Jon Rowe on the right to privacy:
I’m more concerned with the Griswold line of privacy/liberty cases in general than Roe in particular. Abortion deals with the moral question of whether and when a fetus is a human being with civil rights, and obviously government has a legitimate interest in protecting the life of innocent
Lawrence and Griswold, on the other hand, deal with what consenting adults do behind closed doors. And that certainly is none of government’s business and proscribing such is not a legitimate function of government.
I give an exercise to my Business Law students every semester on Roeand Casey and I can attest that many ordinary, average folks don’t understand these cases; they think that if Roe were overruled, automatically all abortions would be illegal. No, it just means that states would decide the issue and certainly many states would indeed illegalize abortion (Alabama, and a few other southern and Midwestern states). But many states, particularly in the Northeast, would retain the legality of abortion. If someone from one of the illegal states were really desperate for an abortion, all they’d have to do is travel to one of the many states, like NJ, Mass, Conn., where abortion would remain legal.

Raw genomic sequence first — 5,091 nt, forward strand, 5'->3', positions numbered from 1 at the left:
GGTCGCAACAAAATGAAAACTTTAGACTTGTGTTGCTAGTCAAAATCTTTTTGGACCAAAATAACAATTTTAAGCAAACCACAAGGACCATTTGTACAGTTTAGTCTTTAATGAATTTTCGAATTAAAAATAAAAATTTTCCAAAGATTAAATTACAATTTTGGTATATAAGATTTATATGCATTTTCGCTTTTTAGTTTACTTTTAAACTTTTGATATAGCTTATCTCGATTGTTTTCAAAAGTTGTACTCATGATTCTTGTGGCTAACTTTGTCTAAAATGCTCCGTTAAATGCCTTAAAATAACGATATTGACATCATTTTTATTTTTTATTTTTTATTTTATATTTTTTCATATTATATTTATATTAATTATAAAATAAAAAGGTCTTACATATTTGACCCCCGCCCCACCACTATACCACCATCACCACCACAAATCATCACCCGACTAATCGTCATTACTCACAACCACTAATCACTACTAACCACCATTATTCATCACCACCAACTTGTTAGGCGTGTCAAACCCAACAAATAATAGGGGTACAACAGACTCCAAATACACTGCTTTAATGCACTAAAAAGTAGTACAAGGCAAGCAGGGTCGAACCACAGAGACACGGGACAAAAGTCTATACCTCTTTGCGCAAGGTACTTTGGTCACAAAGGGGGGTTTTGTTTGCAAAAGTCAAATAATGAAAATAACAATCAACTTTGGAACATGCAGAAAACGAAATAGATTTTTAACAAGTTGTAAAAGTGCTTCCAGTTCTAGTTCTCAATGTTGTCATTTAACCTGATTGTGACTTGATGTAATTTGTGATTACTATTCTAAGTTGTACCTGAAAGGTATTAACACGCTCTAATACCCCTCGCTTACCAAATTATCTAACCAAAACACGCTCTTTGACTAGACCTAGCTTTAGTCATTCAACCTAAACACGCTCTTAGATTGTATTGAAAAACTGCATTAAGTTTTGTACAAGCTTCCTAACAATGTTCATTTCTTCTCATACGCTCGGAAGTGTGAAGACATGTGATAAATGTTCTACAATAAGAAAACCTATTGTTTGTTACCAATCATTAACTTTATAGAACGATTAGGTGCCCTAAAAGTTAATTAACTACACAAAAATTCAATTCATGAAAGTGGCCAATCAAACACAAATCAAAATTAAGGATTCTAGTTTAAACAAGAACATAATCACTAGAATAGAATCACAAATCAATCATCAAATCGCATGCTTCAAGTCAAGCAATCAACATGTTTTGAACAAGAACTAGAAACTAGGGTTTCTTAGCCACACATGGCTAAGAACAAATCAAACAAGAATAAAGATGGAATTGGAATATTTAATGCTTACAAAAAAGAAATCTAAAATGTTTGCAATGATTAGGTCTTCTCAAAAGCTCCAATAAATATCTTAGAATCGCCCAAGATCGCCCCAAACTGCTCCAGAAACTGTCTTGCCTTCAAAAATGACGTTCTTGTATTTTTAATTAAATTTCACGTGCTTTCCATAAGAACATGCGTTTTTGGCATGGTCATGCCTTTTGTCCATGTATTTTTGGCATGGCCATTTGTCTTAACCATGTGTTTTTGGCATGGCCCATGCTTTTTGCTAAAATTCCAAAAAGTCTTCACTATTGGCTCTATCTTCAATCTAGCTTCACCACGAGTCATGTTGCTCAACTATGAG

Finally, I’m not saying that I’m in favor of overturning Roe or Casey; I’m just noting that if Roe were overturned, it wouldn’t mean the end of all abortions in the US and that in many states, probably most, abortion would remain legal.
Except for the “all they’d have to do is travel” argument (I could see some particularly conservative states attempting to criminalize interstate travel to obtain an abortion, particularly without spousal consent), and the open question of how many states currently have abortion statutes on the books that would presumably go into effect again if Roe were overturned, I’m pretty much in agreement.
Mind you, it’s possible that if I did have a uterus I might feel differently about this. And, as a matter of public policy (rather than a matter of constitutionality), I think that further restrictions on abortion would be a bad idea.
Incidentally, Jon has moved to Jason Kuznicki’s Positive Liberty along with Timothy Sandefur and Ed Brayton; I look forward to seeing good things from these folks.